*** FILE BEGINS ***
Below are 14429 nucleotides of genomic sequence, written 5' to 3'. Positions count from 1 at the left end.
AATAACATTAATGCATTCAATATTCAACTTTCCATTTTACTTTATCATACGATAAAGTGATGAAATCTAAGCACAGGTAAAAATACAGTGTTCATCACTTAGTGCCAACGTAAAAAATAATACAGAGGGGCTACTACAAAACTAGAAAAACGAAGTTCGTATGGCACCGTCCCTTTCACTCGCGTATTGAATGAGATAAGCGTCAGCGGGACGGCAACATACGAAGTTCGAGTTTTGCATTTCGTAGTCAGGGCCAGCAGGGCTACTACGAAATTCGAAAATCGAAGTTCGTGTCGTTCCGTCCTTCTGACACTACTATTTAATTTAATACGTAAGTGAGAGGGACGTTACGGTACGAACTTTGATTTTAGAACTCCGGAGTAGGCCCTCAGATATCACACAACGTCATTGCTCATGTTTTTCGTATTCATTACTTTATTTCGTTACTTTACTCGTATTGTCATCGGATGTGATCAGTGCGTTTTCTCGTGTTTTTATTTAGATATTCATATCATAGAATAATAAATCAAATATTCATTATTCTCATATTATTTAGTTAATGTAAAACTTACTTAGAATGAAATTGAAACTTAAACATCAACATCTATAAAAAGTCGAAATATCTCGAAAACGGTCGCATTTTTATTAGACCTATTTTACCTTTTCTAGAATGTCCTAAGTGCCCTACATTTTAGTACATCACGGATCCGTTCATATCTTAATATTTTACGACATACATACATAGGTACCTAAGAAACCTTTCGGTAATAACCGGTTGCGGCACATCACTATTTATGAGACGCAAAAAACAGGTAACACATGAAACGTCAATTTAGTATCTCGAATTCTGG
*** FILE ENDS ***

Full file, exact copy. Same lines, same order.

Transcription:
Below are 14429 nucleotides of genomic sequence, written 5' to 3'. Positions count from 1 at the left end.
AATAACATTAATGCATTCAATATTCAACTTTCCATTTTACTTTATCATACGATAAAGTGATGAAATCTAAGCACAGGTAAAAATACAGTGTTCATCACTTAGTGCCAACGTAAAAAATAATACAGAGGGGCTACTACAAAACTAGAAAAACGAAGTTCGTATGGCACCGTCCCTTTCACTCGCGTATTGAATGAGATAAGCGTCAGCGGGACGGCAACATACGAAGTTCGAGTTTTGCATTTCGTAGTCAGGGCCAGCAGGGCTACTACGAAATTCGAAAATCGAAGTTCGTGTCGTTCCGTCCTTCTGACACTACTATTTAATTTAATACGTAAGTGAGAGGGACGTTACGGTACGAACTTTGATTTTAGAACTCCGGAGTAGGCCCTCAGATATCACACAACGTCATTGCTCATGTTTTTCGTATTCATTACTTTATTTCGTTACTTTACTCGTATTGTCATCGGATGTGATCAGTGCGTTTTCTCGTGTTTTTATTTAGATATTCATATCATAGAATAATAAATCAAATATTCATTATTCTCATATTATTTAGTTAATGTAAAACTTACTTAGAATGAAATTGAAACTTAAACATCAACATCTATAAAAAGTCGAAATATCTCGAAAACGGTCGCATTTTTATTAGACCTATTTTACCTTTTCTAGAATGTCCTAAGTGCCCTACATTTTAGTACATCACGGATCCGTTCATATCTTAATATTTTACGACATACATACATAGGTACCTAAGAAACCTTTCGGTAATAACCGGTTGCGGCACATCACTATTTATGAGACGCAAAAAACAGGTAACACATGAAACGTCAATTTAGTATCTCGAATTCTGG